“The hardest thing you’ll do today is quiet your mind.”
We’re balancing on one leg, pulling our back leg up high, higher than our heads. We’re trying to take our foreheads to our knees; the tops of our heads to the floor. Oh, and the room is 106 degrees. Over and over again, the yoga instructor’s refrain is: “The hardest thing you’ll do today in class is quiet your mind.”
Oh, so true.
After many starts and stops, I seem to have truly and legitimately started and stuck to a meditation practice. I’ve been doing it every day for about the past month, usually in the evening, right before bed. It’s a great way to quiet my mind, and I think it’s helping me to sleep more soundly and deeply. I find I really look forward to that space of time where I can really just sit quietly and breathe.
Meditation can certainly be intimidating, because lots of us focus on doing it “perfectly.” We think that unless we can totally clear our minds, and keep them clear for an extended period of time, then we aren’t doing it right. So, why even try?
I’ve discovered that meditation can be many different things, and even I don’t approach it the same way every time. Here are the many different faces it’s taken on for me:
1. Guided meditation: This is a great way for beginners to try it out, and for experienced folks to try something new. I use the Omvana app on my iPhone; there are many different podcasts and thousands of other recordings out there you can use for this purpose. I do my best to focus only on the words being spoken.
2. Affirmations: Sometimes I will pick a topic I want to focus on – a feeling I want to cultivate, a goal I’m seeking, a spiritual or emotional change I want to make – then concentrate on that topic for a specified period of time, usually about 10-15 minutes. (I use binaural sounds or white noise as a background with this.) It might be focusing on overcoming a fear, saying kind and loving things to myself, cultivating a sense of gratitude and peace, and so on. When my mind starts to drift I just gently bring it back to the affirmation I’m using that day.
3. The vision exercise: Remember my previous post about building the life you want through belief? This goes to that end. I’ll think of what it would look like and feel like if I became everything I wanted to be, and if all of my desires were fulfilled. A few years back, many people became devotees of “The Secret,” and I’ll admit that I scoffed at the notion … seemed like a bunch of hocus-pocus, just another spiritual fad perpetuated by Oprah, a woman who seemed to already have everything she could ever want. But now I’m thinking the tenets of that actually do work, if you truly believe it deeply enough, and, beyond everything, truly feel worthy of it. It all begins with the deep belief that you are worthy of getting the things you want, and capable of achieving them.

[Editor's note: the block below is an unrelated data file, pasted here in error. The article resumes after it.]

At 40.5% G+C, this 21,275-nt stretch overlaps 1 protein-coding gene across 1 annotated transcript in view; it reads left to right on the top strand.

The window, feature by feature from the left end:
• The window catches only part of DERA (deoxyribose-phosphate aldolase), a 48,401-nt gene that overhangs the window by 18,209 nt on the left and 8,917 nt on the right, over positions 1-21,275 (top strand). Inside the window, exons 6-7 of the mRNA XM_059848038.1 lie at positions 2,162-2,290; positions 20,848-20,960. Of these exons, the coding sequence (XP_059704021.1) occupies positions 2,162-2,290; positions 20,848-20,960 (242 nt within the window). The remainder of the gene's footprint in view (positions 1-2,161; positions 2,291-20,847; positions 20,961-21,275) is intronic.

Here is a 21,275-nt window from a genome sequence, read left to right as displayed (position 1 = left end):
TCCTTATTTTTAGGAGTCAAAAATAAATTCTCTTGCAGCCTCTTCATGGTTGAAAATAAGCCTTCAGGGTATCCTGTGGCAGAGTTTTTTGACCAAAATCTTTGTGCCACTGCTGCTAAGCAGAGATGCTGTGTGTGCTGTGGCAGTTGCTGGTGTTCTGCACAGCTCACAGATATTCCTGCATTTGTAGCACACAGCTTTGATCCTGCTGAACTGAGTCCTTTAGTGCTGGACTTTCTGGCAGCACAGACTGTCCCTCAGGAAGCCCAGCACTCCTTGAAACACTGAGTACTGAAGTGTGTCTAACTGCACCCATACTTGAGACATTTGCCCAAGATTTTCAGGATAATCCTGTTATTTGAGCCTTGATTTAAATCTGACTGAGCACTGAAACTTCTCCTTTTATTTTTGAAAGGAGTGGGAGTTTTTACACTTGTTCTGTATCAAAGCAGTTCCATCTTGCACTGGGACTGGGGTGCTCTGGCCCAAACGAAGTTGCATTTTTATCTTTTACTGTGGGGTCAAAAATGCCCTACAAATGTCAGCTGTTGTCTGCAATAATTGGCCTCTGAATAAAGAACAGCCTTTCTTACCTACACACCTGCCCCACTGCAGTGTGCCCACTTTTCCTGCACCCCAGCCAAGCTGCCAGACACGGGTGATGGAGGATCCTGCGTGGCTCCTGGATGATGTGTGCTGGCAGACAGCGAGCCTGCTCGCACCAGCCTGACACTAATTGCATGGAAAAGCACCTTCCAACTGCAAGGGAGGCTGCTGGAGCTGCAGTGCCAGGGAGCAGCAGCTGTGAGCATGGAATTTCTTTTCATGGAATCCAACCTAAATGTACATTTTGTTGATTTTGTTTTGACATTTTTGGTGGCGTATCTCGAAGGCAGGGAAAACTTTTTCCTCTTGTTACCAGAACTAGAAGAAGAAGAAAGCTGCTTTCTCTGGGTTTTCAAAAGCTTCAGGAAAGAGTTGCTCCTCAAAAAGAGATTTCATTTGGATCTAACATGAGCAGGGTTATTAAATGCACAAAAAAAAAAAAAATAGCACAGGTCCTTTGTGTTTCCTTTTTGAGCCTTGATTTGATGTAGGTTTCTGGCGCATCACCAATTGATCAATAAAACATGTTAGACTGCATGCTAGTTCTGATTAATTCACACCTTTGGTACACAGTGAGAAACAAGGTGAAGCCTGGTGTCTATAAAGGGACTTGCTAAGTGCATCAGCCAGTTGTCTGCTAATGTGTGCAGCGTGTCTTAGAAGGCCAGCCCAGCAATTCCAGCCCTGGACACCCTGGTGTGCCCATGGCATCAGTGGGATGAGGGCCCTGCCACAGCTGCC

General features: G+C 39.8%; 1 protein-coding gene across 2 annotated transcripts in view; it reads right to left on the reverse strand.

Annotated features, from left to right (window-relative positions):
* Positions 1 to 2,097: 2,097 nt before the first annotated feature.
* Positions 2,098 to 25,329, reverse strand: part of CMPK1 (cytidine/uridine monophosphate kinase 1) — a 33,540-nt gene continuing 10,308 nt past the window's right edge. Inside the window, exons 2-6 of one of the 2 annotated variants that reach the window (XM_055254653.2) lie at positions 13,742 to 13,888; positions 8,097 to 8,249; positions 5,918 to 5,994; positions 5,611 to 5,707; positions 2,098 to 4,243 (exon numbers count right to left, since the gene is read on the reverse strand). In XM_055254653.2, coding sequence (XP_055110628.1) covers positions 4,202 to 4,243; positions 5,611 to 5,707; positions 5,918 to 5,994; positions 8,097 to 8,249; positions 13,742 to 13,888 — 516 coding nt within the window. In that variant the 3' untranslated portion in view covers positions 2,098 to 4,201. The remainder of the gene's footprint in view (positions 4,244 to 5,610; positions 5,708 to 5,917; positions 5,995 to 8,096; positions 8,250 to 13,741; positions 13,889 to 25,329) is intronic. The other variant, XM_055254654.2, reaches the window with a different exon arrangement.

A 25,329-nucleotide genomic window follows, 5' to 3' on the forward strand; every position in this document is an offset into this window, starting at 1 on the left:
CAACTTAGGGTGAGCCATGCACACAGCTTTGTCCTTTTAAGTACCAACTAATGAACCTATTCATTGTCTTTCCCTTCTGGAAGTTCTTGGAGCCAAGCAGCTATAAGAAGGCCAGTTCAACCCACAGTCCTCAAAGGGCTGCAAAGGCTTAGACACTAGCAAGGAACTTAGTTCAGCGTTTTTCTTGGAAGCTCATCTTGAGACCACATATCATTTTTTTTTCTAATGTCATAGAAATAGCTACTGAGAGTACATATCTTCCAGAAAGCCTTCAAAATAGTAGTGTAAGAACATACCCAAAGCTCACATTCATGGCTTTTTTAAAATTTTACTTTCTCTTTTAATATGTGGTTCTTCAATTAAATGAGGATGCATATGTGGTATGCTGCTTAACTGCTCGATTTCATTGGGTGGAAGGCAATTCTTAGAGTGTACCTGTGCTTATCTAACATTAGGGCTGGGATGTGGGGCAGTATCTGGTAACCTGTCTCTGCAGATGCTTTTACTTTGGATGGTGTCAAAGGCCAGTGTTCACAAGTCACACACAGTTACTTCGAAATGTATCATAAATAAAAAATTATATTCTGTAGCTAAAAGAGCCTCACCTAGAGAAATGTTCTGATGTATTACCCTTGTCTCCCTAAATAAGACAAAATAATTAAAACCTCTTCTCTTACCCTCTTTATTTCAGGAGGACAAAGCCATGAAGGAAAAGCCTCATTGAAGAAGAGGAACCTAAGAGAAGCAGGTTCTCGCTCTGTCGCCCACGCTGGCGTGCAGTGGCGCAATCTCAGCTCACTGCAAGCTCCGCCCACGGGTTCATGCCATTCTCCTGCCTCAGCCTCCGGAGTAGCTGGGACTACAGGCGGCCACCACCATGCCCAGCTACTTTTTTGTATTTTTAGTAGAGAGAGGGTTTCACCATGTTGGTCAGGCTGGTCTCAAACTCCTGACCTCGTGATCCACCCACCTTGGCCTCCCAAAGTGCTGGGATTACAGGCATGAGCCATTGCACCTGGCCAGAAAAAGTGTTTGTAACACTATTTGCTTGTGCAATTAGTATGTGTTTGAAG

4. The quiet mind: I meet with a meditation group regularly, and this is the approach I most often take in that setting. (I do this in yoga as well.) I try my best to be absolutely present in the situation, to concentrate on how the chair feels below me, the sounds of the room around me, the temperature of the air, and so on. It’s hard for me to hold onto that mental silence for an extended period of time, so I will often bring a simple affirmation into it in order to refocus myself.
There are many ways to think about “what meditation is” and its benefits. Some say that prayer is asking God for things, and meditation is listening for the answer. Some say it’s a way to manifest beliefs and to improve concentration. Some say it’s simply a means of growing more peaceful and serene. Whatever you’d like to get from it, I hope you’ll try it out. Like everything else, it gets better with practice!
I wish you all a peaceful, present, quiet mind.